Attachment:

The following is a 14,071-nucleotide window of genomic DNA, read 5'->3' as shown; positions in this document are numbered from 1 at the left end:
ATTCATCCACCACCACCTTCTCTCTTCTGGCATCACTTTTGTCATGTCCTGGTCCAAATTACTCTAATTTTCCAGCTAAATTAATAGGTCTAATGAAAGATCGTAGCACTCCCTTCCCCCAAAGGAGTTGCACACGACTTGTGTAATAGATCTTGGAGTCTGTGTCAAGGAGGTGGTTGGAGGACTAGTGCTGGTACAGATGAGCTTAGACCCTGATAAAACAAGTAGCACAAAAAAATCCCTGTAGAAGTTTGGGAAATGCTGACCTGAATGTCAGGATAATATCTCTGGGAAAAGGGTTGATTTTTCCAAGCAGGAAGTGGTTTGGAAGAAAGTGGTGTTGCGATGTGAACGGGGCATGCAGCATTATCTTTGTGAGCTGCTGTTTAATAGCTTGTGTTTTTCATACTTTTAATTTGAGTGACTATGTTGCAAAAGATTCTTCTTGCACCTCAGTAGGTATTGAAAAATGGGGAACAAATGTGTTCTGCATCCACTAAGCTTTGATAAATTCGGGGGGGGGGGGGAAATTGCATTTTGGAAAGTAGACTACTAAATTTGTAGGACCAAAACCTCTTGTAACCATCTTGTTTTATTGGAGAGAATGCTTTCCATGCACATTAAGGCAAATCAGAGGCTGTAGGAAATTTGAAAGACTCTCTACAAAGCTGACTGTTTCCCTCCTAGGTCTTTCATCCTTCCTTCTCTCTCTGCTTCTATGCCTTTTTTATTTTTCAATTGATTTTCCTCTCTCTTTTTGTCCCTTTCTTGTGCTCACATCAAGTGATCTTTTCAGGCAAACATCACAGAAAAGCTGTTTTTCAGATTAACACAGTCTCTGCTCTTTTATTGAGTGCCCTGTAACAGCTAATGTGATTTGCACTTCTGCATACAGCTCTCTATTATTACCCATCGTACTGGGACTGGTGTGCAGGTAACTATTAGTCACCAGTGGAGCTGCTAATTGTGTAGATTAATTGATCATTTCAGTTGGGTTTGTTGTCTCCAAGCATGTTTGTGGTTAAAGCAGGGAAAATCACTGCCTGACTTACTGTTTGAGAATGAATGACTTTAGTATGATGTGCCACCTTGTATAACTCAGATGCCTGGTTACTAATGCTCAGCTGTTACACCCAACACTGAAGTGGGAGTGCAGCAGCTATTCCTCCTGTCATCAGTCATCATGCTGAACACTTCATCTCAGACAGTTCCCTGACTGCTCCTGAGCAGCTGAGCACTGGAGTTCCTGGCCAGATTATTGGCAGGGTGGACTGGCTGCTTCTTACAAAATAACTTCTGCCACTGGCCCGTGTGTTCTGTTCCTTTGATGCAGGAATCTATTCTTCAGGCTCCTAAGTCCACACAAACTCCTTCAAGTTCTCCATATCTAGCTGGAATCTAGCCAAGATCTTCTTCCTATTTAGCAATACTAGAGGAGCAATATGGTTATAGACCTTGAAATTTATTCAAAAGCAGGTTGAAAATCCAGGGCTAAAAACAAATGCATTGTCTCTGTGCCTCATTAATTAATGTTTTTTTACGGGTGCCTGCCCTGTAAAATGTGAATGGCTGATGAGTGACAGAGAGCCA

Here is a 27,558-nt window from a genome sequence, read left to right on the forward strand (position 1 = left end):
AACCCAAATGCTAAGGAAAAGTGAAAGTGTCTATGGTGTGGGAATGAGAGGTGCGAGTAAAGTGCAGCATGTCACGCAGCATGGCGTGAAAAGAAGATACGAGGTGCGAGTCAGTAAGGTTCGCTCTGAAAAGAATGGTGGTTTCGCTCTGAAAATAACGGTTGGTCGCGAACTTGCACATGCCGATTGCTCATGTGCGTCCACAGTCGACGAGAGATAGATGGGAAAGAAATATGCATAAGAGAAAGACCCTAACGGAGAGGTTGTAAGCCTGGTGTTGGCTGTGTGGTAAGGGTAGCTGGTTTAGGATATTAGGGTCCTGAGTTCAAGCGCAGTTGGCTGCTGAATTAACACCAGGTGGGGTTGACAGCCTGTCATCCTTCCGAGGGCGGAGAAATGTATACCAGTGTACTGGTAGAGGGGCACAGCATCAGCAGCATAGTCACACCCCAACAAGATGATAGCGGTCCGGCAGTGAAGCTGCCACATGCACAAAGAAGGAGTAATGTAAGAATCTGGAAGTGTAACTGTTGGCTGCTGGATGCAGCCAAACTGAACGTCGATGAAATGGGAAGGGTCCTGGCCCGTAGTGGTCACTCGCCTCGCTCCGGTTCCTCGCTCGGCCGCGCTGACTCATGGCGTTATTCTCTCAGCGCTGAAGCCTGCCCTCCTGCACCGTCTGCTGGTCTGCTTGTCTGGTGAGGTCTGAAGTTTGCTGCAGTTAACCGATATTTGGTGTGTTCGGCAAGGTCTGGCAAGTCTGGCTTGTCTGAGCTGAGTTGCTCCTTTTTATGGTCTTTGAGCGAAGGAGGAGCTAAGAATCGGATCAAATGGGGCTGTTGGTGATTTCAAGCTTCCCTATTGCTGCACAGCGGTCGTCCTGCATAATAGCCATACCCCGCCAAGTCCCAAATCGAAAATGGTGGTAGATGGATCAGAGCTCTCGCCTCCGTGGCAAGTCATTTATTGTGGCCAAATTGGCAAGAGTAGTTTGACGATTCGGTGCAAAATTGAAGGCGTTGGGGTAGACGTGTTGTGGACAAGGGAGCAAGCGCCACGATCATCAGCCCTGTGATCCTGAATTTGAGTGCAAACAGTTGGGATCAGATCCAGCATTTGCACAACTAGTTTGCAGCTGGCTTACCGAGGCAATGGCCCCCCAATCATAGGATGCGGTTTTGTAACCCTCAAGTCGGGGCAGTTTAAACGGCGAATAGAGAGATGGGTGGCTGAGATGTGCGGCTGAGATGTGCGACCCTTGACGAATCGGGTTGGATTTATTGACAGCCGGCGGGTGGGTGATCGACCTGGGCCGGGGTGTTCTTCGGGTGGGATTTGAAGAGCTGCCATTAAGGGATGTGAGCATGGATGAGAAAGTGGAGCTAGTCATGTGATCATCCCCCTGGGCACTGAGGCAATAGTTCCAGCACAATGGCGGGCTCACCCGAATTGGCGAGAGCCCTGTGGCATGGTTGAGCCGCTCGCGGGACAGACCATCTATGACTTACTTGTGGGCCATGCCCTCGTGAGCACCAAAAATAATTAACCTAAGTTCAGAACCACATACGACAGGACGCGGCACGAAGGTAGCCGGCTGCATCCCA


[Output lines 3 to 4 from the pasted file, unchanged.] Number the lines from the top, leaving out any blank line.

Here is a 27,558-nt window from a genome sequence, read left to right on the forward strand (position 1 = left end):
AACCCAAATGCTAAGGAAAAGTGAAAGTGTCTATGGTGTGGGAATGAGAGGTGCGAGTAAAGTGCAGCATGTCACGCAGCATGGCGTGAAAAGAAGATACGAGGTGCGAGTCAGTAAGGTTCGCTCTGAAAAGAATGGTGGTTTCGCTCTGAAAATAACGGTTGGTCGCGAACTTGCACATGCCGATTGCTCATGTGCGTCCACAGTCGACGAGAGATAGATGGGAAAGAAATATGCATAAGAGAAAGACCCTAACGGAGAGGTTGTAAGCCTGGTGTTGGCTGTGTGGTAAGGGTAGCTGGTTTAGGATATTAGGGTCCTGAGTTCAAGCGCAGTTGGCTGCTGAATTAACACCAGGTGGGGTTGACAGCCTGTCATCCTTCCGAGGGCGGAGAAATGTATACCAGTGTACTGGTAGAGGGGCACAGCATCAGCAGCATAGTCACACCCCAACAAGATGATAGCGGTCCGGCAGTGAAGCTGCCACATGCACAAAGAAGGAGTAATGTAAGAATCTGGAAGTGTAACTGTTGGCTGCTGGATGCAGCCAAACTGAACGTCGATGAAATGGGAAGGGTCCTGGCCCGTAGTGGTCACTCGCCTCGCTCCGGTTCCTCGCTCGGCCGCGCTGACTCATGGCGTTATTCTCTCAGCGCTGAAGCCTGCCCTCCTGCACCGTCTGCTGGTCTGCTTGTCTGGTGAGGTCTGAAGTTTGCTGCAGTTAACCGATATTTGGTGTGTTCGGCAAGGTCTGGCAAGTCTGGCTTGTCTGAGCTGAGTTGCTCCTTTTTATGGTCTTTGAGCGAAGGAGGAGCTAAGAATCGGATCAAATGGGGCTGTTGGTGATTTCAAGCTTCCCTATTGCTGCACAGCGGTCGTCCTGCATAATAGCCATACCCCGCCAAGTCCCAAATCGAAAATGGTGGTAGATGGATCAGAGCTCTCGCCTCCGTGGCAAGTCATTTATTGTGGCCAAATTGGCAAGAGTAGTTTGACGATTCGGTGCAAAATTGAAGGCGTTGGGGTAGACGTGTTGTGGACAAGGGAGCAAGCGCCACGATCATCAGCCCTGTGATCCTGAATTTGAGTGCAAACAGTTGGGATCAGATCCAGCATTTGCACAACTAGTTTGCAGCTGGCTTACCGAGGCAATGGCCCCCCAATCATAGGATGCGGTTTTGTAACCCTCAAGTCGGGGCAGTTTAAACGGCGAATAGAGAGATGGGTGGCTGAGATGTGCGGCTGAGATGTGCGACCCTTGACGAATCGGGTTGGATTTATTGACAGCCGGCGGGTGGGTGATCGACCTGGGCCGGGGTGTTCTTCGGGTGGGATTTGAAGAGCTGCCATTAAGGGATGTGAGCATGGATGAGAAAGTGGAGCTAGTCATGTGATCATCCCCCTGGGCACTGAGGCAATAGTTCCAGCACAATGGCGGGCTCACCCGAATTGGCGAGAGCCCTGTGGCATGGTTGAGCCGCTCGCGGGACAGACCATCTATGACTTACTTGTGGGCCATGCCCTCGTGAGCACCAAAAATAATTAACCTAAGTTCAGAACCACATACGACAGGACGCGGCACGAAGGTAGCCGGCTGCATCCCA